Thomas Coombe

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Rev. Dr Thomas Coombe (1747–1822), Church of England clergyman and American loyalist, was born in Philadelphia, Pennsylvania, and educated at the College of Philadelphia (AB 1766; AM 1768). He then travelled to England for ordination, staying for a time with Benjamin Franklin. He returned to America in 1772 but at the outbreak of the American War of Independence was imprisoned as he felt that his oath as an ordained Anglican clergyman would not permit him to swear to uphold the Declaration of Independence. He was allowed to return to England in 1779. He obtained his doctorate of divinity from Trinity College, Dublin, in 1781. He became a Canon of Canterbury in 1800 (Stall VII). He was vicar of Tenterden (1801–1806) and rector of St Michael Queenhithe and Trinity the Less, London, from 1807. He was an active member of the committee for the abolition of the slave trade.[1]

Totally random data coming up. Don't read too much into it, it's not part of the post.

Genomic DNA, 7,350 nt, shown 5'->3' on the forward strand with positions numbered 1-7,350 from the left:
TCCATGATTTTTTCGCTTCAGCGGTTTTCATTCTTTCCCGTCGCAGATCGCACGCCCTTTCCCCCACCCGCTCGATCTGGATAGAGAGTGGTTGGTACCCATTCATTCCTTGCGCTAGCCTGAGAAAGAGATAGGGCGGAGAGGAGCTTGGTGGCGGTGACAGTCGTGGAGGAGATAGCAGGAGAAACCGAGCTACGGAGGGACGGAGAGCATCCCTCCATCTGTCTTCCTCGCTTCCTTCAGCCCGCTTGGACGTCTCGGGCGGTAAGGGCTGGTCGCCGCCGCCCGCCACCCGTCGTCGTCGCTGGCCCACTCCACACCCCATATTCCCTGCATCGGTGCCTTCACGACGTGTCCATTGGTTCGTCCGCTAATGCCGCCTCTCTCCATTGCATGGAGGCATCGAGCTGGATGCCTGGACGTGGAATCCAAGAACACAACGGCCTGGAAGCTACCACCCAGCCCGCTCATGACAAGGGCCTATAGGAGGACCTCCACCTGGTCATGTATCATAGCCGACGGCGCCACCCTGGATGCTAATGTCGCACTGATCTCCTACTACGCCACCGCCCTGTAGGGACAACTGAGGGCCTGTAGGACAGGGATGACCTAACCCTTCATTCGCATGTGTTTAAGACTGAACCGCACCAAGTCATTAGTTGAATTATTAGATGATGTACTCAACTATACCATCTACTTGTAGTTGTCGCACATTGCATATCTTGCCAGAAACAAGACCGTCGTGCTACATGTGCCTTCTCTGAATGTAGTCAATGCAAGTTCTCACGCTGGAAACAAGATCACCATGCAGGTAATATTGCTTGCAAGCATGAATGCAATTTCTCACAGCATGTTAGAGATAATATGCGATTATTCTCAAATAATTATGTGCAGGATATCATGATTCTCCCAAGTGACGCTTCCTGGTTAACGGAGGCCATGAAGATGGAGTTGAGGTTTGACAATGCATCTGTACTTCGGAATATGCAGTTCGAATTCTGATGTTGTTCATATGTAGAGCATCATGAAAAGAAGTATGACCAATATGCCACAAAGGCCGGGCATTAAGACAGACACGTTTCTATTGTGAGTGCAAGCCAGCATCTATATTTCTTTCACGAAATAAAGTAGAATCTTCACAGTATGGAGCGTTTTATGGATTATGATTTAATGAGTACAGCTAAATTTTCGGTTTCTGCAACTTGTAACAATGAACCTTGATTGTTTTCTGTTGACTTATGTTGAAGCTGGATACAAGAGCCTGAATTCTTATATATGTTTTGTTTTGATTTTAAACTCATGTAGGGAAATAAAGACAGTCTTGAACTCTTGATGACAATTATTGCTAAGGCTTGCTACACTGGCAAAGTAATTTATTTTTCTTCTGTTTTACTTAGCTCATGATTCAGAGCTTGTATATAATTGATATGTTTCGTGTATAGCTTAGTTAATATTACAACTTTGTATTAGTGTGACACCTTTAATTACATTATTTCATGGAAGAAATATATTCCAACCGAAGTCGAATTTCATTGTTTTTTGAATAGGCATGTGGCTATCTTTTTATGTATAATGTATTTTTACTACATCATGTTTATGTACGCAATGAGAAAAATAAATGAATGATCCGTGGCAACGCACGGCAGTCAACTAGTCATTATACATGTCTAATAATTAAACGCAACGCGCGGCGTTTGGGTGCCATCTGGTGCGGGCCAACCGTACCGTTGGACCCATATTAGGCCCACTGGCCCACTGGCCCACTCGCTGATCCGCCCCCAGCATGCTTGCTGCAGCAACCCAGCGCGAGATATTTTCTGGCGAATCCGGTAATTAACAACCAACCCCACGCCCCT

Following his death, his sons, Rev. John Riché Coombe (1774–1855) and Rev. Thomas Coombe the Younger (1796–1876), presented his collection of historic Bibles to the Cathedral Library. The books bear a book plate with the text 'This collection of anc. English Bibles, &c. was made by the late Rev. Thomas Coombe, D.D. and presented to this library by his sons, Rev. John Riché Coombe, and Rev. Thomas Coombe A.D. M.D.CCC.XXIII'.[2]

  1. James B. Bell, ‘Coombe, Thomas (1747–1822)’, Oxford Dictionary of National Biography, Oxford University Press, 2004; online edn, Jan 2008, accessed 7 May 2013.